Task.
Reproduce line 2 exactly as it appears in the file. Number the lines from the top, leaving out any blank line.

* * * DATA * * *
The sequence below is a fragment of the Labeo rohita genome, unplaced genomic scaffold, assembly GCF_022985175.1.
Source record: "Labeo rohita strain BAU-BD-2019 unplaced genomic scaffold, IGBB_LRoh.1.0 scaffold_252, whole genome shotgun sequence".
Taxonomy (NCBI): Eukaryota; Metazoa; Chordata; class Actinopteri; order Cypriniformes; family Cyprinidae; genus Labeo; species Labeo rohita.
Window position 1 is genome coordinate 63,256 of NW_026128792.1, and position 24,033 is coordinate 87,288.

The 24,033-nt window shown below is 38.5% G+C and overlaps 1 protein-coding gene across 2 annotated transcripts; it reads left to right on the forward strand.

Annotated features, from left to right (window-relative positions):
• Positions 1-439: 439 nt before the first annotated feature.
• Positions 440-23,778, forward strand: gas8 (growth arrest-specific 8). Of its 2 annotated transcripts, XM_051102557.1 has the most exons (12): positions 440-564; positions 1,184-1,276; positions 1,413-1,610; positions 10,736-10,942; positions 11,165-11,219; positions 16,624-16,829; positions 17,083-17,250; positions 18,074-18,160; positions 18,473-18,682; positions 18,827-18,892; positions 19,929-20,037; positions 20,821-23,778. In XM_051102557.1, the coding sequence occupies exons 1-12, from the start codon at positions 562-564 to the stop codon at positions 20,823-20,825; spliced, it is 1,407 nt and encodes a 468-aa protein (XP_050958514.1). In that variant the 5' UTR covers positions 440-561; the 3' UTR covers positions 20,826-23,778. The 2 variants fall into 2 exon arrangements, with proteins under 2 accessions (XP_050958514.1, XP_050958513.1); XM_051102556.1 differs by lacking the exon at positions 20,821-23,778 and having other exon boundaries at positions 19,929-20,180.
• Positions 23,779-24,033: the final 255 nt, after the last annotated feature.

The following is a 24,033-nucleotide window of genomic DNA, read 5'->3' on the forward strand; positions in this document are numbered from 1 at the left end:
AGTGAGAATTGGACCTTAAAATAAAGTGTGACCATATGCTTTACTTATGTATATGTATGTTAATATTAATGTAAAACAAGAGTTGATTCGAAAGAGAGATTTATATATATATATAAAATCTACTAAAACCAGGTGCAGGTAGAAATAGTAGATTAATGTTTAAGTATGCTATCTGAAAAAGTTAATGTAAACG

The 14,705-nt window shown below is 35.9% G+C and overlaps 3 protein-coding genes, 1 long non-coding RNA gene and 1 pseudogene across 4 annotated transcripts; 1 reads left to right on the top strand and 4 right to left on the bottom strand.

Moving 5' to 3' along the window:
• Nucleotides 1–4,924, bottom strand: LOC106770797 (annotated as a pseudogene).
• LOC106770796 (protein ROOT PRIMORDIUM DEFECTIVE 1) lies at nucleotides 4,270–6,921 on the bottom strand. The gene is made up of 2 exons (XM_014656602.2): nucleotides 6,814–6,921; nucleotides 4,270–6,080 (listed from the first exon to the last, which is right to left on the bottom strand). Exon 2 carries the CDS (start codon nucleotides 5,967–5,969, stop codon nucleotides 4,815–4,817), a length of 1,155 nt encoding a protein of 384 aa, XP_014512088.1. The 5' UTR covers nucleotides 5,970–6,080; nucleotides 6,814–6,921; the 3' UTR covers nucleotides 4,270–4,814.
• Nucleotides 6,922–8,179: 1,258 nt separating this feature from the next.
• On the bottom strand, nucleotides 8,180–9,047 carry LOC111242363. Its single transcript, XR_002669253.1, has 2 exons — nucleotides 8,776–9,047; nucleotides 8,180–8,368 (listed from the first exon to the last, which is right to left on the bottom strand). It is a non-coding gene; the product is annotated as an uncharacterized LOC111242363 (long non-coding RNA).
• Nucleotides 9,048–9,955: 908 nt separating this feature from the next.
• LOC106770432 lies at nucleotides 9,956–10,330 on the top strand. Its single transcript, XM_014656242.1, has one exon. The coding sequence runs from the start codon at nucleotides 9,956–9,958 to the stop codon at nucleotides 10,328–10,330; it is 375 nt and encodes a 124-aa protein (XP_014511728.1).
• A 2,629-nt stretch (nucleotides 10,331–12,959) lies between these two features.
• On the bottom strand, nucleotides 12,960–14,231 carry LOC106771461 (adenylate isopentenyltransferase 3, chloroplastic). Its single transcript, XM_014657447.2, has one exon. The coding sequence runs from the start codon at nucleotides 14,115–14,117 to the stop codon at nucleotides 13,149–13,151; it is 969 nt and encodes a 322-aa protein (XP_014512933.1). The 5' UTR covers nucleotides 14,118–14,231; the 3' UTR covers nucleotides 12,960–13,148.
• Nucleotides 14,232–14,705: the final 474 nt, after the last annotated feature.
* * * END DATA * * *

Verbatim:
Source record: "Labeo rohita strain BAU-BD-2019 unplaced genomic scaffold, IGBB_LRoh.1.0 scaffold_252, whole genome shotgun sequence".